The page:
skips69's {Skip Thompson} '69 Mustang Sportsroof

I bought this 1969 Mustang Sportsroof in May 1996. It still retained most of it's original parts and drive train. Originally this car was Winter Blue with a blue interior. I didn't really care for the color, and since it wasn't a rare Big Block Mach 1 or anything, I changed the color to Vintage Burgundy (an original Mustang color discontinued prior to 1969) and installed the black interior. Sheet metal that was replaced includes both full floor pans, partial firewall, both trunk floors, rear trunk brace, both rear frame rails, both front torque boxes, both front inner fender aprons, drivers side shock tower, both rear lower quarters and one front lower quarter. Rusted areas along the rockers, radiator support, rear fender aprons, trunk drop offs, wheel wells, inner and outer wheel houses were all cut out and replace! d with all new metal as well - welded solid and smoothed flush. New door skins were also installed, as were a different hood, and both fenders (the deck lid is at least original still!)

The interior was completely redone as well with many new parts or original parts refinished in black. The suspension and braking system was completely rebuilt with new components or sand blasted clean and re-painted as necessary. A master bolt kit was ordered and used throughout the car during the restoration also. The engine to dash wiring harness too was replaced with new during the restoration process. All brake and tranny lines were replaced (got them made locally for the price of a cup of coffee actually). Once stripped of all parts, the car was rasied about 4' off of the ground and supported by metal barrels and 8"x8" timbers while I sand blasted the complete undercarriage and detailed it. The axle assembly was dissassembled, cleaned and put back together with new bearings and gaskets. It didn't require anything other than that, very good shape for the years and obvious abuse this car had seen.

The original 351W 4V was bored .040" and fitted with the Edelbrock RPM package and 9.6:1 ratio pistons and moly rings. The heads were ported and polished, fitted with heavy duty valve springs and new stainless valves. The exhaust exits through Hedman full length headers and is 2 1/2" in diameter from the collectors, through the H pipe, back through the pair of Flow master Stage II muffler's. The transmission is an FMX pulled from a 1972 Mach 1. I still have the original FMX and am holding onto it for a future rebuild as necessary. As of now, no problems. The 9" rear is still stock and retains the original 3.00 to 1 open gear ratio.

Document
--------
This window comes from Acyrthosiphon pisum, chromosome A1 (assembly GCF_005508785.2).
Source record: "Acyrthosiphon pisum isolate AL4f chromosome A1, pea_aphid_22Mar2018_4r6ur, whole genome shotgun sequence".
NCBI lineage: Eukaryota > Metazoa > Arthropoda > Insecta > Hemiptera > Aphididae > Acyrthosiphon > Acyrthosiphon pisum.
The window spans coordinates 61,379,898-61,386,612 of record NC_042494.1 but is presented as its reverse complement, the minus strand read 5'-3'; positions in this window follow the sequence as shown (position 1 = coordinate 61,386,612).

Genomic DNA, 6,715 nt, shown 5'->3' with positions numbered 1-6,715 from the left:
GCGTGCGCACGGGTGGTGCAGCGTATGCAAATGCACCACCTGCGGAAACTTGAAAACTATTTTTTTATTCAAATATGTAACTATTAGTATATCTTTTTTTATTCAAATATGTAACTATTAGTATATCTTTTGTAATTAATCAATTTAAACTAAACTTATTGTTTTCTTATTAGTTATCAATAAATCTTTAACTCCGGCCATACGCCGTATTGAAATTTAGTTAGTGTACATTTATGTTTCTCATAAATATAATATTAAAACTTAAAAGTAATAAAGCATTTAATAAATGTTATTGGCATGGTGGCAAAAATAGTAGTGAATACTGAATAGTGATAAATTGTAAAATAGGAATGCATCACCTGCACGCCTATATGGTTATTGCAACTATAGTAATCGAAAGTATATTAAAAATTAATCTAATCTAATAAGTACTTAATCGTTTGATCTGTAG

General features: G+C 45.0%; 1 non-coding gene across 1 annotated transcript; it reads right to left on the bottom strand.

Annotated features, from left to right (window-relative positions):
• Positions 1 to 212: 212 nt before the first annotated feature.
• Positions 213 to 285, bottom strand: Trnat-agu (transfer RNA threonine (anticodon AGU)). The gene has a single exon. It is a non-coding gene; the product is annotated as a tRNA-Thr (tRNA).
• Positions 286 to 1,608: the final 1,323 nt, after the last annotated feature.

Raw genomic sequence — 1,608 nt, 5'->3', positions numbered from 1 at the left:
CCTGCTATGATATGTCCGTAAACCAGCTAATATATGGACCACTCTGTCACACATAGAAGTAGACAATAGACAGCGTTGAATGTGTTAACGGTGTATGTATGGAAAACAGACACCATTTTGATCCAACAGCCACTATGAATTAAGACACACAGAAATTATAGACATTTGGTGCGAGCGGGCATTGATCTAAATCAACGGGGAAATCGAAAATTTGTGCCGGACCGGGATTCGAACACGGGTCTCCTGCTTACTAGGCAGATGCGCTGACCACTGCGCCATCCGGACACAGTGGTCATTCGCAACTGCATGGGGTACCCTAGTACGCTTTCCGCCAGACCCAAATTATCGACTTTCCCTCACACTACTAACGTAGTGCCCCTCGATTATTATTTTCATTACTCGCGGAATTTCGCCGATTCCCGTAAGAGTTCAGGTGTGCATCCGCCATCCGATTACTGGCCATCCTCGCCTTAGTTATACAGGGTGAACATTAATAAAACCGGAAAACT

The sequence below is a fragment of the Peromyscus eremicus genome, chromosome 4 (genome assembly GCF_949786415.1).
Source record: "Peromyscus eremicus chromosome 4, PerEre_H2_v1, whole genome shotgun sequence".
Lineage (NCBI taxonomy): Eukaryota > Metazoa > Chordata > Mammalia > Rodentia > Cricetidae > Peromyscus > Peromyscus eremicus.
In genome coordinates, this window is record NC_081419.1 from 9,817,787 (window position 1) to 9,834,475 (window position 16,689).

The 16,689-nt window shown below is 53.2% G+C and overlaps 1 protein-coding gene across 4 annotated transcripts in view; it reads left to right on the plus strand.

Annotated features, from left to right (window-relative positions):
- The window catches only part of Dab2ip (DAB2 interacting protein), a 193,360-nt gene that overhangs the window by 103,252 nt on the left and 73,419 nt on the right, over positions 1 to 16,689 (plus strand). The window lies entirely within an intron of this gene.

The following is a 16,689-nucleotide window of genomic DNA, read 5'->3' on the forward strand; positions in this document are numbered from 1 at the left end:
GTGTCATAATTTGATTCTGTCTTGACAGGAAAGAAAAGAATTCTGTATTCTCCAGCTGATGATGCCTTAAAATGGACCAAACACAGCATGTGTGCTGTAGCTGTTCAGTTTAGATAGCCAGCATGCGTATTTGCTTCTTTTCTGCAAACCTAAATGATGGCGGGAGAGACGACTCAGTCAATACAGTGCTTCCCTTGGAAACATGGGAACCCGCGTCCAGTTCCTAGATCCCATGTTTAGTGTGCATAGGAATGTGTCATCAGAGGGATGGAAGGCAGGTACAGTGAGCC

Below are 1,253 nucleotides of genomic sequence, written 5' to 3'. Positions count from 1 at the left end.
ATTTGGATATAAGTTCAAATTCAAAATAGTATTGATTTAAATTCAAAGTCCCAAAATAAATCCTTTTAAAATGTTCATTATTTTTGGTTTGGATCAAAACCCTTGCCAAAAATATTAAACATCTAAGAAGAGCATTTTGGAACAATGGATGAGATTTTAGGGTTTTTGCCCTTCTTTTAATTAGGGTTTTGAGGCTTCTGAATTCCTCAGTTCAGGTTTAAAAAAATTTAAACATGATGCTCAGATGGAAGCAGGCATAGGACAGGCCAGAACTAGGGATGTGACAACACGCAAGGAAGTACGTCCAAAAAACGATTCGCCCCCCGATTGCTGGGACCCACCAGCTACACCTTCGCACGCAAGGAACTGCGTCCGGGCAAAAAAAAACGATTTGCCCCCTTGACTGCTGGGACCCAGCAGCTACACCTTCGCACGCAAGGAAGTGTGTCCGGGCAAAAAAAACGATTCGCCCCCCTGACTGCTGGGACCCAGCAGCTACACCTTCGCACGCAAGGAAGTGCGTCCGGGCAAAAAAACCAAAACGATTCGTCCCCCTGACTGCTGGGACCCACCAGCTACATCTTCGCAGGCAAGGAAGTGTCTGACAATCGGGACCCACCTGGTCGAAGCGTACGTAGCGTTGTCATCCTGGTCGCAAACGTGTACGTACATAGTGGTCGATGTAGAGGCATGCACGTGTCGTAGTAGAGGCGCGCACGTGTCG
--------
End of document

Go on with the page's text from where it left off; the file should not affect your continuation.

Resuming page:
The body was primed, block sanded, primed, block sanded, etc for the next several weeks before finally being painted the current Vintage Burgundy color. Since back on the road, I have added the front and rear spoilers, Magnum 500's and also the one-piece shock tower bracing to stiffen it up some. Much of the trim seat belts and various chrome on the car was purchased as NOS at the time I was completing this project and I was fortunate to get some really good deals along the way. The full length console for example actually came from a 1969 Cougar. It arrived from Tennessee (bought through a trader paper) and looked like brand new, I couldn't believe it for the price. Once I found a ! correct Mustang lid, it looked like it belonged.

Options included power drum brakes and power steering. This car also had factory A/C - I have all the parts put back for it to one day get it back in and working as well. This was a father-son project that took 3 1/2 years to complete, and like they say it is a sickness. What started out as just a freshening up project eventually became a total restoration. Every aspect of this project was completed by my dad and me with the exception of the engine boring and the new axle bearings being pressed on. All welding, bodywork and paint, as well as the interior reupholstery was performed by us. With the pile of receipts I have, couldn't imagine affording it any other way. A couple years into this, my dad purchased a 1973 Mach 1, and we have continued the process on it as well.

Here's Skip's e-mail address.

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